While many will pipe up and say “That’s LOVE!” let me add it is also ‘Dog Training”!!  J  Fresh from another great time working with Svetlana Tumanova, I can truly say dog training skills, concepts and communication cut across human language barriers.  And it’s not just Russian, evidently my pups know German, Italian and Finnish too, having had the good fortune to work with excellent handlers from several countries over the years.  Even Canada, eh!  😉

So what is this universality??  How can it be that despite not sharing a common spoken language my pups and I can understand and benefit from the instruction of these great, non-english speaking trainers??  My best guess?  I find handler “motion” and “orientation” are the foundation, the root of a ‘language’ we all share with our pups.  Think about it, pups don’t speak English, either!  Certain physical cues mean ‘go’ regardless of language or sport.  Certain physical cues mean ‘whoa’ also regardless of same.  When we are training it is easy to come back to these things, this universal language, that not only people share, but we share with our pups as well.

What are these things that mean the same everywhere to everyone?  Specifically, the foowing appear to me to be universal. Cues a person can do that mean “Go fast, take extended strides” are: facing/orientation forward, moving at a steady pace.  Cues a person can do that mean “Decrease speed, take collected strides” are: facing more towards the pup/orienting back, changing pace.  These cues of motion/orientation need no translation or training!!!  So when I am working with someone that does not speak English (human or canine) I know I can always come back to these things that we all understand.  Then we can build from there to more intricate combinations of concepts.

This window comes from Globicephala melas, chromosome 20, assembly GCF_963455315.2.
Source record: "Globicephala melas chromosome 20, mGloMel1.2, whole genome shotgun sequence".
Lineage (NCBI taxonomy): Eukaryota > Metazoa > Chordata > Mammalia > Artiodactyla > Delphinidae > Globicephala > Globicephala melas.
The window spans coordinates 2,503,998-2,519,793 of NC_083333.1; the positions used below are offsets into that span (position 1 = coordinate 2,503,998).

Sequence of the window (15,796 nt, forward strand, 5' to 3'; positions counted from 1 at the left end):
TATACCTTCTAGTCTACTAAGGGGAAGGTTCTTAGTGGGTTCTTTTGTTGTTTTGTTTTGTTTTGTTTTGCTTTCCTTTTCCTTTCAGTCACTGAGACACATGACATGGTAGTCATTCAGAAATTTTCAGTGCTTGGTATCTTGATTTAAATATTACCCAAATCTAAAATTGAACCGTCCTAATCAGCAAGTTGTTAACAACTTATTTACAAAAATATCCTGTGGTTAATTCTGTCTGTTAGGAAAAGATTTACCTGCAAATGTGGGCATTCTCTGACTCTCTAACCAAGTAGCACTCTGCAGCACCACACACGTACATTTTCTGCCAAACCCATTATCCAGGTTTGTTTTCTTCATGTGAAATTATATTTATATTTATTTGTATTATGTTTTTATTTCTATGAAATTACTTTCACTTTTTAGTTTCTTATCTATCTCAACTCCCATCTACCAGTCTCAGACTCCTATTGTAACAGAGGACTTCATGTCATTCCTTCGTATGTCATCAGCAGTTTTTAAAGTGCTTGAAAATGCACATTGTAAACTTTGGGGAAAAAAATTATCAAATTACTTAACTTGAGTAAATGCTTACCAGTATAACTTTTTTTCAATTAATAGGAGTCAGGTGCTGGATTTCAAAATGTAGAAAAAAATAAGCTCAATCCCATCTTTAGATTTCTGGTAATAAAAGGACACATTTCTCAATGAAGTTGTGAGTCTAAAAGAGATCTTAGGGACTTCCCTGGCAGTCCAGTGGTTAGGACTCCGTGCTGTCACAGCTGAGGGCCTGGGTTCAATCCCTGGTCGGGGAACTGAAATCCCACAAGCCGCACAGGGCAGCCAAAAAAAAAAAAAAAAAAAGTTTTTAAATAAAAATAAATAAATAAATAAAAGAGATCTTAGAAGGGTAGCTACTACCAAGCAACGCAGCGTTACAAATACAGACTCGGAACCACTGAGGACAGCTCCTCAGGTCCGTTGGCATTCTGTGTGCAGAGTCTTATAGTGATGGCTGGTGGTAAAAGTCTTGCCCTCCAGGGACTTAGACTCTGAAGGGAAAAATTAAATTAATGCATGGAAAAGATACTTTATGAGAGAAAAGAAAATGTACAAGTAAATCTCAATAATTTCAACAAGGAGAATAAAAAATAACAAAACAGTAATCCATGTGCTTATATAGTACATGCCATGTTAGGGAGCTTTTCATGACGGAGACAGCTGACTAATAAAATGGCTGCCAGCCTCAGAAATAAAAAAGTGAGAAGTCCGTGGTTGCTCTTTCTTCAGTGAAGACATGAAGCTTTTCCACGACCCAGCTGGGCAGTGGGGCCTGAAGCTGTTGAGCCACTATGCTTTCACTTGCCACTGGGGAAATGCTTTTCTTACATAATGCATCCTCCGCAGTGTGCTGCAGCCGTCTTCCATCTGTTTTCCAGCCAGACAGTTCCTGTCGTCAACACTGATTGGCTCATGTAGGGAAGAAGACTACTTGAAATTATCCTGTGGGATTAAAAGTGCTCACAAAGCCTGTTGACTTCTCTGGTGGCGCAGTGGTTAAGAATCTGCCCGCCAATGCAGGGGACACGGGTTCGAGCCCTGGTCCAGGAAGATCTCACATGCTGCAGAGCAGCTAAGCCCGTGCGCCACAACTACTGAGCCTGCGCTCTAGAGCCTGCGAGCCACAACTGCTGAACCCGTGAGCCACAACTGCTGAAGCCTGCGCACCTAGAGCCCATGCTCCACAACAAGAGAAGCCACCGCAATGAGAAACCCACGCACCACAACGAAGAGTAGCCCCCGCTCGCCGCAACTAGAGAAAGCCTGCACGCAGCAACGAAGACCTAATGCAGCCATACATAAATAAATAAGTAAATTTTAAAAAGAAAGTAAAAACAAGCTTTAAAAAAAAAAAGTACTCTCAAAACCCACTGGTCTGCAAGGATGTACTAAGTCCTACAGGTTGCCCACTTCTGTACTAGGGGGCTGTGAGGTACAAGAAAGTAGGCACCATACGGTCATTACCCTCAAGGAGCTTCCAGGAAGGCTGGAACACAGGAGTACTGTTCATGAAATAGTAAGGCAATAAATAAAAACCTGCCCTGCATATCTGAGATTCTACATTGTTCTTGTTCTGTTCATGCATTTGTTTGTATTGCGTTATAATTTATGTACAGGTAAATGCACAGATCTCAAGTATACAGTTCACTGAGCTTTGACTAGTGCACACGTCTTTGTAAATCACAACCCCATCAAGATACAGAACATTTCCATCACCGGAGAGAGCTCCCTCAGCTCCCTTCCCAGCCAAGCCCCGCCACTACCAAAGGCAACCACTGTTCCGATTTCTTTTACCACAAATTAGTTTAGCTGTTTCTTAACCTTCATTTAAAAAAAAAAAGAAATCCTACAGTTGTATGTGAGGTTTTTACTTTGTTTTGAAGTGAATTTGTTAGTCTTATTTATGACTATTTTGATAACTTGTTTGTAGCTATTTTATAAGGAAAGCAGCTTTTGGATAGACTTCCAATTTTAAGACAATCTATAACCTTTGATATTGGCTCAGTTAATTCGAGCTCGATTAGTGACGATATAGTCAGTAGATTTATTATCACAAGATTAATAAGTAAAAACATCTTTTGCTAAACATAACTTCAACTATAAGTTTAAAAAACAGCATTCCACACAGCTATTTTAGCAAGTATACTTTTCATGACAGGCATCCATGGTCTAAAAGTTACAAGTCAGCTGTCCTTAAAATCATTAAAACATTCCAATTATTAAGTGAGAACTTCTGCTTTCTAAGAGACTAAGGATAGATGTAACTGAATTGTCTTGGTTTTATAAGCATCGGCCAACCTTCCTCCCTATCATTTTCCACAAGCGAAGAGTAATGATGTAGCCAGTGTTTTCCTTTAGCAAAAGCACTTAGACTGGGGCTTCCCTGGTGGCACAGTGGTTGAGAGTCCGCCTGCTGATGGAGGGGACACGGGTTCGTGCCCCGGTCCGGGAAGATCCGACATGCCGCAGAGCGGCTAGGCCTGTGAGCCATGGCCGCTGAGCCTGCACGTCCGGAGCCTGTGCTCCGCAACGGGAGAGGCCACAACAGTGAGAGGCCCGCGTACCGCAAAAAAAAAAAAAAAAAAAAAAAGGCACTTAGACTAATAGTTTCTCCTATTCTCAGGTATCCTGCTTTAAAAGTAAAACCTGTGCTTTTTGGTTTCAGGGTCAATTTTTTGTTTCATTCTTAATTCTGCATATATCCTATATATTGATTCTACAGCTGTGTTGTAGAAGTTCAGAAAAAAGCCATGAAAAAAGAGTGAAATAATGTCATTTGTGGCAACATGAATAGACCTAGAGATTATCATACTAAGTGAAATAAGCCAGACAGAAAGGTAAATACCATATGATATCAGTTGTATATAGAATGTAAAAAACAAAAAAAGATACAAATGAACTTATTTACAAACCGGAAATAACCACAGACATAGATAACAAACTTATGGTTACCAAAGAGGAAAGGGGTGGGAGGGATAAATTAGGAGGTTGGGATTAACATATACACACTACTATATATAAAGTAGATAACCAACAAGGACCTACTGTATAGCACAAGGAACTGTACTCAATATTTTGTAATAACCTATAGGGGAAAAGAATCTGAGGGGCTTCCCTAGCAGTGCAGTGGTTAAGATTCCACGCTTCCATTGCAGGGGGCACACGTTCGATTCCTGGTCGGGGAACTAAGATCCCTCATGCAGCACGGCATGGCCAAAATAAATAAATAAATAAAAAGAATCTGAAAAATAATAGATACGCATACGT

Skills that contradict motion and orientation are difficult to train, important yes, but definitely not the majority of our shared language.  They require a great deal of training precisely because they require ‘translation’.  I use them, but I use them with great care and we must work HARD to really understand them clearly.  At present I have a grand total of TWO cues that can contradict motion.  And that’s two more than I had for years!!

If you are thinking about taking a seminar with someone from another country, I would suggest the following.  Instead of worrying about their English, my advice is watch them run their dogs.  If you like what you see, go for it!  You can ‘speak the language’.  Likewise, when you are training your non-english speaking DOG, be mindful of your movement and orientation, then enjoy the nearly magical comprehension!!  Correct movement and orientation is the picture that’s worth a thousand words!